Republicans have good reason to fear the Black vote. In 2008, states including Ohio, South Carolina, Missouri, Nevada, Maryland and Mississippi saw a 70 percent Black voter turnout.

That election also saw other voters who had previously stayed away from the polls, including Hispanics and the young, become engaged in the process as never before. If the Republican lawmakers and governors succeed in their efforts to suppress the vote, 5 million legitimate voters could be kept from the polls, according to voting rights advocates.

So far, five state legislatures have enacted laws that would require voters to show government ID when they go to cast their ballot: Kansas, South Carolina, Tennessee, Texas and Wisconsin. These states have an estimated 3.2 million people who don’t have state-issued photo IDs.

Another 240,000 voters are affected by proof of citizenship laws in Alabama, Kansas and Tennessee. Florida and Texas have banned voter registration drives, impacting 202,000 potential voters, and in Maine, 60,000 voters will be affected because of the ban on Election Day voter registration.

The elimination of early voting in Florida, Georgia and Ohio is slashing 1 million to 2 million potential voters, and 100,000 citizens in Florida and Iowa won’t be able to vote because of laws that make it difficult for people with past felony convictions to get their voting rights restored.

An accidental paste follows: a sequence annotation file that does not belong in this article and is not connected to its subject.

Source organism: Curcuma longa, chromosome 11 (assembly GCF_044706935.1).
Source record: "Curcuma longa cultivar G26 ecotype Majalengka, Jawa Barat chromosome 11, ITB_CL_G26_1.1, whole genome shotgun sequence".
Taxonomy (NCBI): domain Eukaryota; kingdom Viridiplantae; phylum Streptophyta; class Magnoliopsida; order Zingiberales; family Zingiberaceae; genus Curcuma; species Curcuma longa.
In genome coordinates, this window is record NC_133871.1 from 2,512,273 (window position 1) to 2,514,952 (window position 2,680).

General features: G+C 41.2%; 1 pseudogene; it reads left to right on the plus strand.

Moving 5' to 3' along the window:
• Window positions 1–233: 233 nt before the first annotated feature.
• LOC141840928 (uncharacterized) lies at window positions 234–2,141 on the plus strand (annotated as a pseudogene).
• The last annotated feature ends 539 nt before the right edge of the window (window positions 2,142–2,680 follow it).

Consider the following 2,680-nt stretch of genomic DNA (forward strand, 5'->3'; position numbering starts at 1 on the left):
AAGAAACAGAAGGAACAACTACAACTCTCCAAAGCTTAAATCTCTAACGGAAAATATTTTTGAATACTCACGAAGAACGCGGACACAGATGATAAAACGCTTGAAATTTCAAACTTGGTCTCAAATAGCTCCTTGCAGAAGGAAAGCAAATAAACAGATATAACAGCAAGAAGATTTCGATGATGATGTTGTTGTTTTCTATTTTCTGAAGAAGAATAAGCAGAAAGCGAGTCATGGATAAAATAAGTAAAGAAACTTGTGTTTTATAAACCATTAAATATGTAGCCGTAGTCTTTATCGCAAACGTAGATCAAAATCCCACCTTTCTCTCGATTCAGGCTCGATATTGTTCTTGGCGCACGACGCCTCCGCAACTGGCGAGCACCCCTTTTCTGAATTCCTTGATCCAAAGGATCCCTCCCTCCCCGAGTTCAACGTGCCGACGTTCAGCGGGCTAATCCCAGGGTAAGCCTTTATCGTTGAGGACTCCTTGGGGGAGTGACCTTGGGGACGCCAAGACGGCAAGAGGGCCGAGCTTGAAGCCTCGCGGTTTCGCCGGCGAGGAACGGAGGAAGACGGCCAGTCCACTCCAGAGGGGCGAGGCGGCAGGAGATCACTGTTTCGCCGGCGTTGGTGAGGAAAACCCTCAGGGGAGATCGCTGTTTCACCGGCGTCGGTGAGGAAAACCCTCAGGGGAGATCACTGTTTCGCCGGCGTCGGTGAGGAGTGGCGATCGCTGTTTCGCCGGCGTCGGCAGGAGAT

While none of these laws are in effect in New York State, they do set the national tone, which, that if allowed to go unabated, could have implications here. New York Rep. Yvette Clark and members of the Congressional Black Caucus are doing their part to address the issue and have formed a task force.

“It is a battle,” she said. We are in a Northern, consistently Democratic state, so not as many New Yorkers will be threatened. At this stage, it’s a legal challenge. These states have passed legislation. I think that we all have to be focused on what’s taking place in this country: the movement to disenfranchise the Black vote.

“If we don’t fight back against what is going on in the South, what will it mean for the political future of our communities in the North?” Clark asked. “Nothing is written in stone that New York State will always be governed by Democratic rule.”

The nation’s civil rights leaders say they are ready for the fight and will get the word out. History has proven that one of the first things to go when people attempt to control a certain population is the right to vote, followed by Jim Crow-style laws that further deteriorate democracy.